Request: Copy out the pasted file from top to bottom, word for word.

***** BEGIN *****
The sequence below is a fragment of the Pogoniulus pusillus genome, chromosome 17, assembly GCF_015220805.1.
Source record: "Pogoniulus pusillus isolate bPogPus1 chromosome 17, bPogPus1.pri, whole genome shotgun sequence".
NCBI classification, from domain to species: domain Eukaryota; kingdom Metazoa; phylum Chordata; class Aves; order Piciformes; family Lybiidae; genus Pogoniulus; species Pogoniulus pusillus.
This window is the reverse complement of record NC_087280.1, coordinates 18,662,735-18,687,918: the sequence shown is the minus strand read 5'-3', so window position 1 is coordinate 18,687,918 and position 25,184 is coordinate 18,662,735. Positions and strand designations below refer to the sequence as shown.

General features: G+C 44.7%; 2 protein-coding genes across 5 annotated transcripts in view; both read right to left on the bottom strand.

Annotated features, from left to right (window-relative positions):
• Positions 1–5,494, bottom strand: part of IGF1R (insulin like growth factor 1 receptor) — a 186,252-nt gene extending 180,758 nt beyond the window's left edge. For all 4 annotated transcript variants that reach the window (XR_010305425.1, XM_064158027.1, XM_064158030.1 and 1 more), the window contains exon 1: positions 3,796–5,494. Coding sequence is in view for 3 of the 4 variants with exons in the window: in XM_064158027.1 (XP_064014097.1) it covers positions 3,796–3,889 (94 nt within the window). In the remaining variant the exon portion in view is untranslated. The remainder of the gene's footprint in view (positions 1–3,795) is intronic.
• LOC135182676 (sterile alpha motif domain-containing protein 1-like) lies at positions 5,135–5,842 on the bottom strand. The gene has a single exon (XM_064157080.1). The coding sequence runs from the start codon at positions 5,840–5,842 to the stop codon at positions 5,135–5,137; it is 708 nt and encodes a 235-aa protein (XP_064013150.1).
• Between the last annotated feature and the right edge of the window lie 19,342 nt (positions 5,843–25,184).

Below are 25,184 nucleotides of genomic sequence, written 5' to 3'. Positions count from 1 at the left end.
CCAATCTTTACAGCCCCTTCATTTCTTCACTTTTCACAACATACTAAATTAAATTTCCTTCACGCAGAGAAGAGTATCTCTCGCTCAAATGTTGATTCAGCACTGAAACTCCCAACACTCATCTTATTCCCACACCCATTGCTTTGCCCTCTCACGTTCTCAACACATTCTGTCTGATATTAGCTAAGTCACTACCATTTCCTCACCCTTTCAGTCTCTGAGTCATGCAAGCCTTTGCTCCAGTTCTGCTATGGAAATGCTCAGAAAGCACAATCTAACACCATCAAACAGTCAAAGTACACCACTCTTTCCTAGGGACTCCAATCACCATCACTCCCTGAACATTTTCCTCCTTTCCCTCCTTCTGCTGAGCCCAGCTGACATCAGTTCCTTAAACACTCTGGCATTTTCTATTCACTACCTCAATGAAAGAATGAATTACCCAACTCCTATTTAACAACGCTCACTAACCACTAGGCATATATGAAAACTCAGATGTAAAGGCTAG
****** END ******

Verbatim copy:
The sequence below is a fragment of the Pogoniulus pusillus genome, chromosome 17, assembly GCF_015220805.1.
Source record: "Pogoniulus pusillus isolate bPogPus1 chromosome 17, bPogPus1.pri, whole genome shotgun sequence".
NCBI classification, from domain to species: domain Eukaryota; kingdom Metazoa; phylum Chordata; class Aves; order Piciformes; family Lybiidae; genus Pogoniulus; species Pogoniulus pusillus.
This window is the reverse complement of record NC_087280.1, coordinates 18,662,735-18,687,918: the sequence shown is the minus strand read 5'-3', so window position 1 is coordinate 18,687,918 and position 25,184 is coordinate 18,662,735. Positions and strand designations below refer to the sequence as shown.

General features: G+C 44.7%; 2 protein-coding genes across 5 annotated transcripts in view; both read right to left on the bottom strand.

Annotated features, from left to right (window-relative positions):
• Positions 1–5,494, bottom strand: part of IGF1R (insulin like growth factor 1 receptor) — a 186,252-nt gene extending 180,758 nt beyond the window's left edge. For all 4 annotated transcript variants that reach the window (XR_010305425.1, XM_064158027.1, XM_064158030.1 and 1 more), the window contains exon 1: positions 3,796–5,494. Coding sequence is in view for 3 of the 4 variants with exons in the window: in XM_064158027.1 (XP_064014097.1) it covers positions 3,796–3,889 (94 nt within the window). In the remaining variant the exon portion in view is untranslated. The remainder of the gene's footprint in view (positions 1–3,795) is intronic.
• LOC135182676 (sterile alpha motif domain-containing protein 1-like) lies at positions 5,135–5,842 on the bottom strand. The gene has a single exon (XM_064157080.1). The coding sequence runs from the start codon at positions 5,840–5,842 to the stop codon at positions 5,135–5,137; it is 708 nt and encodes a 235-aa protein (XP_064013150.1).
• Between the last annotated feature and the right edge of the window lie 19,342 nt (positions 5,843–25,184).

Below are 25,184 nucleotides of genomic sequence, written 5' to 3'. Positions count from 1 at the left end.
CCAATCTTTACAGCCCCTTCATTTCTTCACTTTTCACAACATACTAAATTAAATTTCCTTCACGCAGAGAAGAGTATCTCTCGCTCAAATGTTGATTCAGCACTGAAACTCCCAACACTCATCTTATTCCCACACCCATTGCTTTGCCCTCTCACGTTCTCAACACATTCTGTCTGATATTAGCTAAGTCACTACCATTTCCTCACCCTTTCAGTCTCTGAGTCATGCAAGCCTTTGCTCCAGTTCTGCTATGGAAATGCTCAGAAAGCACAATCTAACACCATCAAACAGTCAAAGTACACCACTCTTTCCTAGGGACTCCAATCACCATCACTCCCTGAACATTTTCCTCCTTTCCCTCCTTCTGCTGAGCCCAGCTGACATCAGTTCCTTAAACACTCTGGCATTTTCTATTCACTACCTCAATGAAAGAATGAATTACCCAACTCCTATTTAACAACGCTCACTAACCACTAGGCATATATGAAAACTCAGATGTAAAGGCTAG